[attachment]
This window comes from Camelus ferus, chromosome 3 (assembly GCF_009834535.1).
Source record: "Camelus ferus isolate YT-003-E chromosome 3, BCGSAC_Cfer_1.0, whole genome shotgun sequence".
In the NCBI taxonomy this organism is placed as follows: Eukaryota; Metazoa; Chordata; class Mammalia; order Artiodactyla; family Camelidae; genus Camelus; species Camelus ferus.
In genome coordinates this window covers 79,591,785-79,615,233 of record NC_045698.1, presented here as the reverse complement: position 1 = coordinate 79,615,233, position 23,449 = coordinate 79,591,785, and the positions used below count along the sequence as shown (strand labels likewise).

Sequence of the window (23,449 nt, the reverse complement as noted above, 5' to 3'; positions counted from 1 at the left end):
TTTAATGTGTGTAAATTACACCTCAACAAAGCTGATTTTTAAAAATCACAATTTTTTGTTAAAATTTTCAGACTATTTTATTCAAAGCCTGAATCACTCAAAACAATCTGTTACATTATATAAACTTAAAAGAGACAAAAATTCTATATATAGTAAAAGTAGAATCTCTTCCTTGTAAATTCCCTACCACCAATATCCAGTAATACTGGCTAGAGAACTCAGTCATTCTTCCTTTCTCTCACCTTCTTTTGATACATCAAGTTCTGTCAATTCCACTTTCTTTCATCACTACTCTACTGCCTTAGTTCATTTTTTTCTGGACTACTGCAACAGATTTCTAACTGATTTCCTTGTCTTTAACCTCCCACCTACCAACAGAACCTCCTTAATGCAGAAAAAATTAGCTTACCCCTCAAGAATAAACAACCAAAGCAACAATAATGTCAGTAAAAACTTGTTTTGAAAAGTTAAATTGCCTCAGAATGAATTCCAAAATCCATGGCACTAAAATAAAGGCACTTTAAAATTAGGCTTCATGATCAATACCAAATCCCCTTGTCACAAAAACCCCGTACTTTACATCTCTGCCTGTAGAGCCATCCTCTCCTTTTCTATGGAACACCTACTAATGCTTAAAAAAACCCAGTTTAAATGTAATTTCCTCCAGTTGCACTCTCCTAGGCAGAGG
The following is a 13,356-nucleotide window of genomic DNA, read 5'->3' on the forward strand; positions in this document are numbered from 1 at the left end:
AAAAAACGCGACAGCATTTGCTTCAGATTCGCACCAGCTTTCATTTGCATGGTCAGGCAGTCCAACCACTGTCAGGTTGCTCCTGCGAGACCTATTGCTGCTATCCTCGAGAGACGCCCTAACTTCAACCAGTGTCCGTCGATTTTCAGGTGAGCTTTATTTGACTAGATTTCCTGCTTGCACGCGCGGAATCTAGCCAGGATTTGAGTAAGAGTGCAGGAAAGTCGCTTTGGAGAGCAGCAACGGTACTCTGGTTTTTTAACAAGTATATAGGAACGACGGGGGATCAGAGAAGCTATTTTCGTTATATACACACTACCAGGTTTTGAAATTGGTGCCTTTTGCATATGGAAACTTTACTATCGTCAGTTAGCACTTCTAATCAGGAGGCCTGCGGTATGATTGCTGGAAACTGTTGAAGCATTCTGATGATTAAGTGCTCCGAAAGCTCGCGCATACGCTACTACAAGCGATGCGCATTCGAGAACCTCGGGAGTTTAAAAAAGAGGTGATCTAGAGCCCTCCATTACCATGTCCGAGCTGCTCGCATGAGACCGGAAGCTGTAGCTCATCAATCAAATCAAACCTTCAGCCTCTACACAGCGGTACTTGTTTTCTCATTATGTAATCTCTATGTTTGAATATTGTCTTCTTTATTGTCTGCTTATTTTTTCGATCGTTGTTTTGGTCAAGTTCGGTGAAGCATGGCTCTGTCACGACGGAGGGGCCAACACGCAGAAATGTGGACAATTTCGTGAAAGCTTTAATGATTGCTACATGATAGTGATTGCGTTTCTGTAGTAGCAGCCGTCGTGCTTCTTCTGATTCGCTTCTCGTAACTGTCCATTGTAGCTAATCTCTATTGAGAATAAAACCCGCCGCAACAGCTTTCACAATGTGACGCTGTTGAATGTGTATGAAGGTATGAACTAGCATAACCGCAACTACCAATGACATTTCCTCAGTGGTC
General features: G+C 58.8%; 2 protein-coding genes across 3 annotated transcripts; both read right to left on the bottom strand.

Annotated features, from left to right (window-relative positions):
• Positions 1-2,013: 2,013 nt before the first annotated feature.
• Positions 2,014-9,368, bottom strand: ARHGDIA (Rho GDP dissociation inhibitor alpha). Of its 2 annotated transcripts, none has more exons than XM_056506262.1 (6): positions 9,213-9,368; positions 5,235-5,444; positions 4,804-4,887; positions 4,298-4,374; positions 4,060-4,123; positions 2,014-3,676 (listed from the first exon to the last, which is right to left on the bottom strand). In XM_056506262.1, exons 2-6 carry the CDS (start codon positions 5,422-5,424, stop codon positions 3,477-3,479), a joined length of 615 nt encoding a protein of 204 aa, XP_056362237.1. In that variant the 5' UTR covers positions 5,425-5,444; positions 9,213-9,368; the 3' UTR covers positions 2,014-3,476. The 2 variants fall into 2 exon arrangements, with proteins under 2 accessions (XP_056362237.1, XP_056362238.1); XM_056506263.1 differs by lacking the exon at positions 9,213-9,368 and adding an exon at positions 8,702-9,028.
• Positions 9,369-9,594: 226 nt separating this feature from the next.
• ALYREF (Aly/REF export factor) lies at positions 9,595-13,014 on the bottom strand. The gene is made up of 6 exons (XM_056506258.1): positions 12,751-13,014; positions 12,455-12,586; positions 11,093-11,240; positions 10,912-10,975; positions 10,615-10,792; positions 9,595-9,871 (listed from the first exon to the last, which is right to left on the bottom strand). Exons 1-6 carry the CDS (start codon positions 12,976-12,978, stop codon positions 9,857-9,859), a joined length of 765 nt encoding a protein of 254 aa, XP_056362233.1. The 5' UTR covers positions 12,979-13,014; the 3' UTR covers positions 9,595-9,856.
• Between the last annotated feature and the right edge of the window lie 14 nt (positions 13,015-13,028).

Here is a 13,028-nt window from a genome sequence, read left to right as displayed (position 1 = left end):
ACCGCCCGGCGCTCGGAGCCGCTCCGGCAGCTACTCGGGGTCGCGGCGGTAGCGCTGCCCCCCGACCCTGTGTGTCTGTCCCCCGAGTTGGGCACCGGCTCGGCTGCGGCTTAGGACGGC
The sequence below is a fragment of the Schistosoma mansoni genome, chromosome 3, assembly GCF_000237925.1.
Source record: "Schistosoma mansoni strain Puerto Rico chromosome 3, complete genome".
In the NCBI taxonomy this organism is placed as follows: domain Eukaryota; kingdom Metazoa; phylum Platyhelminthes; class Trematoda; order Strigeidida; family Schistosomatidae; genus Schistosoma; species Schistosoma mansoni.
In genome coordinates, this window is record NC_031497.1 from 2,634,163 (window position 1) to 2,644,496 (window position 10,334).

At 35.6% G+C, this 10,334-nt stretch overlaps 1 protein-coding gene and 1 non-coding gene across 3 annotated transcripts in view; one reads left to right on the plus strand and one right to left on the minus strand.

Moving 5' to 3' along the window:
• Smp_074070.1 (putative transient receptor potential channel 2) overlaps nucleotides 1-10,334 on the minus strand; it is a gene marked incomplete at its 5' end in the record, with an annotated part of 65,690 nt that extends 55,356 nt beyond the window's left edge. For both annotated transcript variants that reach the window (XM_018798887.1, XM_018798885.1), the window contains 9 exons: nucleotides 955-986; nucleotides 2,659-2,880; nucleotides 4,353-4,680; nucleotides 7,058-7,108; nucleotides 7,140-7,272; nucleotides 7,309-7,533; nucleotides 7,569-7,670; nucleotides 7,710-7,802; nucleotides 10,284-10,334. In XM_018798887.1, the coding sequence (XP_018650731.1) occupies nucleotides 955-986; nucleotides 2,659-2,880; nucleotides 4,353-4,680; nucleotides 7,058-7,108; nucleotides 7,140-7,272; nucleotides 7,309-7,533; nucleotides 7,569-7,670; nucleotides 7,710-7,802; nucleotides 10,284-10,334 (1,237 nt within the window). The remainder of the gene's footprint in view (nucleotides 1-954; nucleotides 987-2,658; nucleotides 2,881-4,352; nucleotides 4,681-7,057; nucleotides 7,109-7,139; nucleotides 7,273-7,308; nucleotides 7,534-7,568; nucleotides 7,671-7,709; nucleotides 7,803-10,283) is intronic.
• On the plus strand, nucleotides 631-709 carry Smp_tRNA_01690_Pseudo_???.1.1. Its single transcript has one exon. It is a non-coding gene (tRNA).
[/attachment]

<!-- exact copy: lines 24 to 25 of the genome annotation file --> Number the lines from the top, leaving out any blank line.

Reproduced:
• Smp_074070.1 (putative transient receptor potential channel 2) overlaps nucleotides 1-10,334 on the minus strand; it is a gene marked incomplete at its 5' end in the record, with an annotated part of 65,690 nt that extends 55,356 nt beyond the window's left edge. For both annotated transcript variants that reach the window (XM_018798887.1, XM_018798885.1), the window contains 9 exons: nucleotides 955-986; nucleotides 2,659-2,880; nucleotides 4,353-4,680; nucleotides 7,058-7,108; nucleotides 7,140-7,272; nucleotides 7,309-7,533; nucleotides 7,569-7,670; nucleotides 7,710-7,802; nucleotides 10,284-10,334. In XM_018798887.1, the coding sequence (XP_018650731.1) occupies nucleotides 955-986; nucleotides 2,659-2,880; nucleotides 4,353-4,680; nucleotides 7,058-7,108; nucleotides 7,140-7,272; nucleotides 7,309-7,533; nucleotides 7,569-7,670; nucleotides 7,710-7,802; nucleotides 10,284-10,334 (1,237 nt within the window). The remainder of the gene's footprint in view (nucleotides 1-954; nucleotides 987-2,658; nucleotides 2,881-4,352; nucleotides 4,681-7,057; nucleotides 7,109-7,139; nucleotides 7,273-7,308; nucleotides 7,534-7,568; nucleotides 7,671-7,709; nucleotides 7,803-10,283) is intronic.
• On the plus strand, nucleotides 631-709 carry Smp_tRNA_01690_Pseudo_???.1.1. Its single transcript has one exon. It is a non-coding gene (tRNA).